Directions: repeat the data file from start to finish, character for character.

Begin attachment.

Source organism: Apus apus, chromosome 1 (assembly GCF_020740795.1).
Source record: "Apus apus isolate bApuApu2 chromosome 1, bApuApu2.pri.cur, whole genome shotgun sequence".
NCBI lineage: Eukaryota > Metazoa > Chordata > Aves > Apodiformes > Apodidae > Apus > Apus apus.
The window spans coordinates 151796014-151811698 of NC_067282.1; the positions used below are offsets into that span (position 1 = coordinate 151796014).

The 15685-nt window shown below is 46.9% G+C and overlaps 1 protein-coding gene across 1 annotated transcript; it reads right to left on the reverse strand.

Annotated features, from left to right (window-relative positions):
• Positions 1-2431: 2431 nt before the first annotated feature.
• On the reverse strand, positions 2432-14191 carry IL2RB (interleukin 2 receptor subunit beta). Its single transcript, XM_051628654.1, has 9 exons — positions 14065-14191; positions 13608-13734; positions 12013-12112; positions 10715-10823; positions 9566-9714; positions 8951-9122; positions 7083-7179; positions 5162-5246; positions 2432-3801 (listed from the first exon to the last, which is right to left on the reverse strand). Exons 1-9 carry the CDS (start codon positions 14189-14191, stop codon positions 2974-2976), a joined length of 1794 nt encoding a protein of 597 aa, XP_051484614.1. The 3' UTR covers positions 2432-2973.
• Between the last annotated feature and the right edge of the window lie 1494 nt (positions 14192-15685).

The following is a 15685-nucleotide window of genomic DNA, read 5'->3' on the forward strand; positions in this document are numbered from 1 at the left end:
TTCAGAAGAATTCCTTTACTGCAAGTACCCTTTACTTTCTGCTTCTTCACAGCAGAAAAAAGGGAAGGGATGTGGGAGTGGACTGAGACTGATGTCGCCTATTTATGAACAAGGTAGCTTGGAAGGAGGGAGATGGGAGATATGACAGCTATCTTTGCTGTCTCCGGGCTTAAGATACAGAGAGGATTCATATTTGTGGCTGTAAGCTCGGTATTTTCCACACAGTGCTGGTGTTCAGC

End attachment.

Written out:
Source organism: Apus apus, chromosome 1 (assembly GCF_020740795.1).
Source record: "Apus apus isolate bApuApu2 chromosome 1, bApuApu2.pri.cur, whole genome shotgun sequence".
NCBI lineage: Eukaryota > Metazoa > Chordata > Aves > Apodiformes > Apodidae > Apus > Apus apus.
The window spans coordinates 151796014-151811698 of NC_067282.1; the positions used below are offsets into that span (position 1 = coordinate 151796014).

The 15685-nt window shown below is 46.9% G+C and overlaps 1 protein-coding gene across 1 annotated transcript; it reads right to left on the reverse strand.

Annotated features, from left to right (window-relative positions):
• Positions 1-2431: 2431 nt before the first annotated feature.
• On the reverse strand, positions 2432-14191 carry IL2RB (interleukin 2 receptor subunit beta). Its single transcript, XM_051628654.1, has 9 exons — positions 14065-14191; positions 13608-13734; positions 12013-12112; positions 10715-10823; positions 9566-9714; positions 8951-9122; positions 7083-7179; positions 5162-5246; positions 2432-3801 (listed from the first exon to the last, which is right to left on the reverse strand). Exons 1-9 carry the CDS (start codon positions 14189-14191, stop codon positions 2974-2976), a joined length of 1794 nt encoding a protein of 597 aa, XP_051484614.1. The 3' UTR covers positions 2432-2973.
• Between the last annotated feature and the right edge of the window lie 1494 nt (positions 14192-15685).

The following is a 15685-nucleotide window of genomic DNA, read 5'->3' on the forward strand; positions in this document are numbered from 1 at the left end:
TTCAGAAGAATTCCTTTACTGCAAGTACCCTTTACTTTCTGCTTCTTCACAGCAGAAAAAAGGGAAGGGATGTGGGAGTGGACTGAGACTGATGTCGCCTATTTATGAACAAGGTAGCTTGGAAGGAGGGAGATGGGAGATATGACAGCTATCTTTGCTGTCTCCGGGCTTAAGATACAGAGAGGATTCATATTTGTGGCTGTAAGCTCGGTATTTTCCACACAGTGCTGGTGTTCAGC